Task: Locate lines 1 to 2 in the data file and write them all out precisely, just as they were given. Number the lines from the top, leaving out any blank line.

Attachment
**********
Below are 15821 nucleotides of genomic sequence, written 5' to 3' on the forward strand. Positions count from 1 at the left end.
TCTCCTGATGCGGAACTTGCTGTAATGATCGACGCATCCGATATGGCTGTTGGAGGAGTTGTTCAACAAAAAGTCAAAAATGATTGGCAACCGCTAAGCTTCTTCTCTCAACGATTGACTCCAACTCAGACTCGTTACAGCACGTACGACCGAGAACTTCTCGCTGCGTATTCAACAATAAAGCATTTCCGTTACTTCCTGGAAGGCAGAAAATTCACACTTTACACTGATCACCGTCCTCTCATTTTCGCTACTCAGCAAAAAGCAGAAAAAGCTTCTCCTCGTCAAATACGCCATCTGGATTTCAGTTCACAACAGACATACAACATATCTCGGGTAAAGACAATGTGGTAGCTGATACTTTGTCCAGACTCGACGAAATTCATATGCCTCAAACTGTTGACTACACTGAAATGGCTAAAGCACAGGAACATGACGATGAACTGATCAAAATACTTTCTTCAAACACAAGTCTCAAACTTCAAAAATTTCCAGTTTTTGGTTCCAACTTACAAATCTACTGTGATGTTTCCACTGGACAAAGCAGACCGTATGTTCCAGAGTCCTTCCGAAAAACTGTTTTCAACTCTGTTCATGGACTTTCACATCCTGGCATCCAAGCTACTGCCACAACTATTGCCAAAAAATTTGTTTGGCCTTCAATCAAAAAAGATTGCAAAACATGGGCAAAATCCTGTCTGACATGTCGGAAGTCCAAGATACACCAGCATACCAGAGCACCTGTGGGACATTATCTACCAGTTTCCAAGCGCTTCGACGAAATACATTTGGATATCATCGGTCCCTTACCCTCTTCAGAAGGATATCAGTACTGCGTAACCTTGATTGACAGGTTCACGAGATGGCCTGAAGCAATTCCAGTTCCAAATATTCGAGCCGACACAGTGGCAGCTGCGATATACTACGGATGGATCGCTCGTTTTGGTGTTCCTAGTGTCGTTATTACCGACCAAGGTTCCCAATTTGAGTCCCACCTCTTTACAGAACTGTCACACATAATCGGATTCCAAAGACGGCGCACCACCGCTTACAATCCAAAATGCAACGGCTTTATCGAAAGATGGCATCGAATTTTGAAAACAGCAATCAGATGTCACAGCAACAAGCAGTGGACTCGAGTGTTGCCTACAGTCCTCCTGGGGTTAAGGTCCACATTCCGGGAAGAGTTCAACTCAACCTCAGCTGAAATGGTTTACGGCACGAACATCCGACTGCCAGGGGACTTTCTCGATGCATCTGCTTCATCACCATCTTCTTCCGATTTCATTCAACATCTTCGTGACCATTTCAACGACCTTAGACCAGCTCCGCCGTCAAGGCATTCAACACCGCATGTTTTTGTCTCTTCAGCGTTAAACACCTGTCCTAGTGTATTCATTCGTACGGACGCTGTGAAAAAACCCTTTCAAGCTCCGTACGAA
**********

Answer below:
Below are 15821 nucleotides of genomic sequence, written 5' to 3' on the forward strand. Positions count from 1 at the left end.
TCTCCTGATGCGGAACTTGCTGTAATGATCGACGCATCCGATATGGCTGTTGGAGGAGTTGTTCAACAAAAAGTCAAAAATGATTGGCAACCGCTAAGCTTCTTCTCTCAACGATTGACTCCAACTCAGACTCGTTACAGCACGTACGACCGAGAACTTCTCGCTGCGTATTCAACAATAAAGCATTTCCGTTACTTCCTGGAAGGCAGAAAATTCACACTTTACACTGATCACCGTCCTCTCATTTTCGCTACTCAGCAAAAAGCAGAAAAAGCTTCTCCTCGTCAAATACGCCATCTGGATTTCAGTTCACAACAGACATACAACATATCTCGGGTAAAGACAATGTGGTAGCTGATACTTTGTCCAGACTCGACGAAATTCATATGCCTCAAACTGTTGACTACACTGAAATGGCTAAAGCACAGGAACATGACGATGAACTGATCAAAATACTTTCTTCAAACACAAGTCTCAAACTTCAAAAATTTCCAGTTTTTGGTTCCAACTTACAAATCTACTGTGATGTTTCCACTGGACAAAGCAGACCGTATGTTCCAGAGTCCTTCCGAAAAACTGTTTTCAACTCTGTTCATGGACTTTCACATCCTGGCATCCAAGCTACTGCCACAACTATTGCCAAAAAATTTGTTTGGCCTTCAATCAAAAAAGATTGCAAAACATGGGCAAAATCCTGTCTGACATGTCGGAAGTCCAAGATACACCAGCATACCAGAGCACCTGTGGGACATTATCTACCAGTTTCCAAGCGCTTCGACGAAATACATTTGGATATCATCGGTCCCTTACCCTCTTCAGAAGGATATCAGTACTGCGTAACCTTGATTGACAGGTTCACGAGATGGCCTGAAGCAATTCCAGTTCCAAATATTCGAGCCGACACAGTGGCAGCTGCGATATACTACGGATGGATCGCTCGTTTTGGTGTTCCTAGTGTCGTTATTACCGACCAAGGTTCCCAATTTGAGTCCCACCTCTTTACAGAACTGTCACACATAATCGGATTCCAAAGACGGCGCACCACCGCTTACAATCCAAAATGCAACGGCTTTATCGAAAGATGGCATCGAATTTTGAAAACAGCAATCAGATGTCACAGCAACAAGCAGTGGACTCGAGTGTTGCCTACAGTCCTCCTGGGGTTAAGGTCCACATTCCGGGAAGAGTTCAACTCAACCTCAGCTGAAATGGTTTACGGCACGAACATCCGACTGCCAGGGGACTTTCTCGATGCATCTGCTTCATCACCATCTTCTTCCGATTTCATTCAACATCTTCGTGACCATTTCAACGACCTTAGACCAGCTCCGCCGTCAAGGCATTCAACACCGCATGTTTTTGTCTCTTCAGCGTTAAACACCTGTCCTAGTGTATTCATTCGTACGGACGCTGTGAAAAAACCCTTTCAAGCTCCGTACGAA